Blackcurrant Extract Prevents What Statin Drugs Attempt To Treat
The long-term consumption of blackcurrant has shown anti-inflammatory and anti-thrombotic actions in hypertensive subjects. The berry has been proven to help slash the risk of heart attacks, stroke and heart failure. New research show it prevents other metabolic dysfunctions induced by diets high in fat and cholesterol triggering the same mechanism as statin drugs.
The fruits, leaves and buds of the black currant have multiple effects in treating and preventing various diseases. Because it contains vitamin C, the black currant is used in treating cardiovascular diseases, preventing cardiac insufficiency and vascular accidents, it increases the resistance of fragile sanguine capillaries, reduces arterial hypertension. Also, it intensifies weak peripheral circulation caused by menopause, cleans the blood of toxins, wastes and cholesterol.
Lastly, it helps people stay more alert, reduce mental fatigue and work with greater accuracy while under significant mental stress
The new results, published in the British Journal of Nutrition, found the extract reduced the percentage of mice with diet-induced severe steatosis (fatty liver), hypercholesterolaemia and hyperglycaemia.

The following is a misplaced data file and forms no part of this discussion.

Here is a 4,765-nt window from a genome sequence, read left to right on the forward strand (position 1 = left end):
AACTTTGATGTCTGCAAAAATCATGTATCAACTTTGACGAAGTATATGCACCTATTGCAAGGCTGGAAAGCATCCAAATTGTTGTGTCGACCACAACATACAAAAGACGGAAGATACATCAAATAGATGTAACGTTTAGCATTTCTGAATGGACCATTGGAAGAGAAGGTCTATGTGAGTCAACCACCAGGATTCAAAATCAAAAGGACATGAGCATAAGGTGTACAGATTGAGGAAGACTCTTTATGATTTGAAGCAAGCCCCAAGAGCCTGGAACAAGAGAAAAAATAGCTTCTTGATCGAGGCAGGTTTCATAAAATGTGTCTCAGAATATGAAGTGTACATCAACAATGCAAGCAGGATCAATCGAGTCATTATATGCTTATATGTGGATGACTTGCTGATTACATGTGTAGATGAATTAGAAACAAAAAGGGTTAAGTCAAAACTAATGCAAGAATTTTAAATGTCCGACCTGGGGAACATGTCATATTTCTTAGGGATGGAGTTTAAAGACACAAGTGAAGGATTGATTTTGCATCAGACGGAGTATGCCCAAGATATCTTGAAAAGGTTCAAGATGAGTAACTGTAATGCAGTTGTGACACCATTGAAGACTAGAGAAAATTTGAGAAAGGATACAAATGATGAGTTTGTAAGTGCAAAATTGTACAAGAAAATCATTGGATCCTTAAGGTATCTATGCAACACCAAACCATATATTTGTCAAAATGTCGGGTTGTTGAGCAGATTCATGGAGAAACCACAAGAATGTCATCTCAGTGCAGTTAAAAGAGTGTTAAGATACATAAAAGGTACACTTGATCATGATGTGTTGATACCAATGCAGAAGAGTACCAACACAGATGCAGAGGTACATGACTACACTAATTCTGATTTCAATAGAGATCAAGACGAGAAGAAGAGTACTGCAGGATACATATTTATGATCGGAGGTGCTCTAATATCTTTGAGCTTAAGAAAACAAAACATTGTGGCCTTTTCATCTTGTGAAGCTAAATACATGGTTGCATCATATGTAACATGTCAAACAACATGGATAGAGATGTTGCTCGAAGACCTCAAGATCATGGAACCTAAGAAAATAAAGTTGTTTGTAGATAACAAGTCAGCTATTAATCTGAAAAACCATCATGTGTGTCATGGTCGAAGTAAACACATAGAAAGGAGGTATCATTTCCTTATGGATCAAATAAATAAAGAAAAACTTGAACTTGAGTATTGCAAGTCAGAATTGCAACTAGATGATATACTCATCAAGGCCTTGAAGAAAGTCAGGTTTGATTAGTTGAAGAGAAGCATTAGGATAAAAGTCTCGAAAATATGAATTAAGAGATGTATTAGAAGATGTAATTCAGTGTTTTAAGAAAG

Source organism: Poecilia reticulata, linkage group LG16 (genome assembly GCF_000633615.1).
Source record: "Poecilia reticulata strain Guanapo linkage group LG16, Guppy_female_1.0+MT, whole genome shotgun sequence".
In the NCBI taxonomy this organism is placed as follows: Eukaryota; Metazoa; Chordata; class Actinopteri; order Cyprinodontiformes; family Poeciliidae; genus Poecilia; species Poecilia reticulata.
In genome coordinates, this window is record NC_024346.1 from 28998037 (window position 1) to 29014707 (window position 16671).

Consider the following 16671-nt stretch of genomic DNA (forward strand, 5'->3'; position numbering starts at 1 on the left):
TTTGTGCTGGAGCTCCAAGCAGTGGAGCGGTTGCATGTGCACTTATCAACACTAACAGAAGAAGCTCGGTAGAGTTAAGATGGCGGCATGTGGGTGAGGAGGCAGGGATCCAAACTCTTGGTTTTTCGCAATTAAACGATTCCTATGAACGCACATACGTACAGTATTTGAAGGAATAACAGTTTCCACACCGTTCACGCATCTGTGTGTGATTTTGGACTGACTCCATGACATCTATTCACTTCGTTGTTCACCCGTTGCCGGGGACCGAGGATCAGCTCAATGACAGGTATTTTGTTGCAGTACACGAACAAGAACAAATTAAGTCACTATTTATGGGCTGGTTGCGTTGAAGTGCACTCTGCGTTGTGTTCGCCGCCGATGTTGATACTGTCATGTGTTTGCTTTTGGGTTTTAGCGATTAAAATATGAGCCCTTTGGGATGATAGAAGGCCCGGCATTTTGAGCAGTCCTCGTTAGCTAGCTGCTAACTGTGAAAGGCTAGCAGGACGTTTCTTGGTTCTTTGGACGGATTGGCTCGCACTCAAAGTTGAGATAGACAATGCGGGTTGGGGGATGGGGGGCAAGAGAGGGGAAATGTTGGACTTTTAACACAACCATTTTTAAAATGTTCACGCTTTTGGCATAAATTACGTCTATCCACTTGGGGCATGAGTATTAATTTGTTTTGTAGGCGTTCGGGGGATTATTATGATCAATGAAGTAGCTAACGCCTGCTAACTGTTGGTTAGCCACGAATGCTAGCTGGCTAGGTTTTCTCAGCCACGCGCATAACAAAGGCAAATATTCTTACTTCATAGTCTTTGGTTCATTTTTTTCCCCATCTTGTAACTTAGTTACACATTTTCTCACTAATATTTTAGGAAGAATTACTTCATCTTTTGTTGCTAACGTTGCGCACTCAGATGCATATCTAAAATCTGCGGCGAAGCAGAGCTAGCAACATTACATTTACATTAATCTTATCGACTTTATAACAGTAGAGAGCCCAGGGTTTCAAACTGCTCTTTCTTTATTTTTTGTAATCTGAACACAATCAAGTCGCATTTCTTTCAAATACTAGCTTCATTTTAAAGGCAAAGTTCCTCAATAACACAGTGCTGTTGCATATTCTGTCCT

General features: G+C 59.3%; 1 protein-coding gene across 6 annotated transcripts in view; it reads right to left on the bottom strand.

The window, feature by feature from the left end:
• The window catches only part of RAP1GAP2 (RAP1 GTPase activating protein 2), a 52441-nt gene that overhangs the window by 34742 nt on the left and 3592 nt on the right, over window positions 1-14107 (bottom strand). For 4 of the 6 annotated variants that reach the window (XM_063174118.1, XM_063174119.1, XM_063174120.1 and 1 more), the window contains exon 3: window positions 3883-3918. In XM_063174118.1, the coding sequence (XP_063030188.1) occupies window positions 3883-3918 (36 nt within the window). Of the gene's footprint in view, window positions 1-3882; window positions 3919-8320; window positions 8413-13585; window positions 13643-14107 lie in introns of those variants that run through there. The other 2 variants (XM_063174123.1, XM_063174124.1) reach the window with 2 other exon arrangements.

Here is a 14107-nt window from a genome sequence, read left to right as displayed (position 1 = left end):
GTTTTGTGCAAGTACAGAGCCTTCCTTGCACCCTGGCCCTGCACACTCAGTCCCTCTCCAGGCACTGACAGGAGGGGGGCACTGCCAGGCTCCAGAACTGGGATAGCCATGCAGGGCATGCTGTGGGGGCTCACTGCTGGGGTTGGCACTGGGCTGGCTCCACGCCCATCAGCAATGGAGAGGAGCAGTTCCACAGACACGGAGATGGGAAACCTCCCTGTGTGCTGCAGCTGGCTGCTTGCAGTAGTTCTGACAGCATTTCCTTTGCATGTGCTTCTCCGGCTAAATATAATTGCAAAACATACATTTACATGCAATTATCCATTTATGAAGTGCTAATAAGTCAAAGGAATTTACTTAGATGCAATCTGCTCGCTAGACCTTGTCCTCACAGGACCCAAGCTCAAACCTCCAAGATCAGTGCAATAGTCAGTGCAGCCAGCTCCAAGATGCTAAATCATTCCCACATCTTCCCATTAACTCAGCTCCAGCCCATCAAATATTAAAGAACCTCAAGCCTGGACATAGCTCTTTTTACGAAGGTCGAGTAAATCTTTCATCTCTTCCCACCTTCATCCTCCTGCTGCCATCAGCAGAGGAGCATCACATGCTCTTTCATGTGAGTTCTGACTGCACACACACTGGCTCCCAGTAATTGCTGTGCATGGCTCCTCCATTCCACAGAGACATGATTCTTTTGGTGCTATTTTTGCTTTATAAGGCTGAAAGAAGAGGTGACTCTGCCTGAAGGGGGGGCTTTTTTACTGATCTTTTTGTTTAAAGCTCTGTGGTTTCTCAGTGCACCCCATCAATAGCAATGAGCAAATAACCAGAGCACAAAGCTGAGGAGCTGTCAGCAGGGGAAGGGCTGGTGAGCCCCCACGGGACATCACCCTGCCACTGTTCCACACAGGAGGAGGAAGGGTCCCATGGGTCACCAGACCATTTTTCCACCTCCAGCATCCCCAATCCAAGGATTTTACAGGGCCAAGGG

Total plasma cholesterol and glucose levels were significantly lower in the blackcurrant group compared to the control, yet plasma triglyceride (TAG) level were not significantly different.
The researchers from the University of Connecticut in the US gave 24 mice either a control diet high in cholesterol (0.25%) and fat (15%) or the same diet supplemented with blackcurrant extract.
The extract contained 25% anthocyanins and 40% polyphenols and the dose equated to a daily human consumption of about 540 mg of the extract and 135 mg anthocyanins.
The researchers said such an ingredient could help reduce disease risk since dyslipidaemia and hyperglycaemia were likely to contribute to metabolic diseases. The danger of obesity, they said, lay not just in the condition itself but the progression to things like type 2 diabetes, cardiovascular and non-alcoholic fatty liver disease.
Extract and expressions
They found the expression of the PCSK9 (proprotein convertase subtilisin/kexin type 9) was significantly decreased in the livers of mice fed the blackcurrant extract. This enzyme played a role in the degradation of the low-density lipoprotein (LDL) receptor.
"Induction of LDL receptor expression and activity in the liver is one of the preventive/therapeutic goals to lower circulating cholesterol," the researchers wrote.
Popular cholesterol-lowering drugs statins work by indirectly increasing LDLR expression.
They said another important finding was the impact the supplementation had on the enhancement of energy use in the skeletal muscle, which could explain the reduction of fasting glucose and liver steatosis.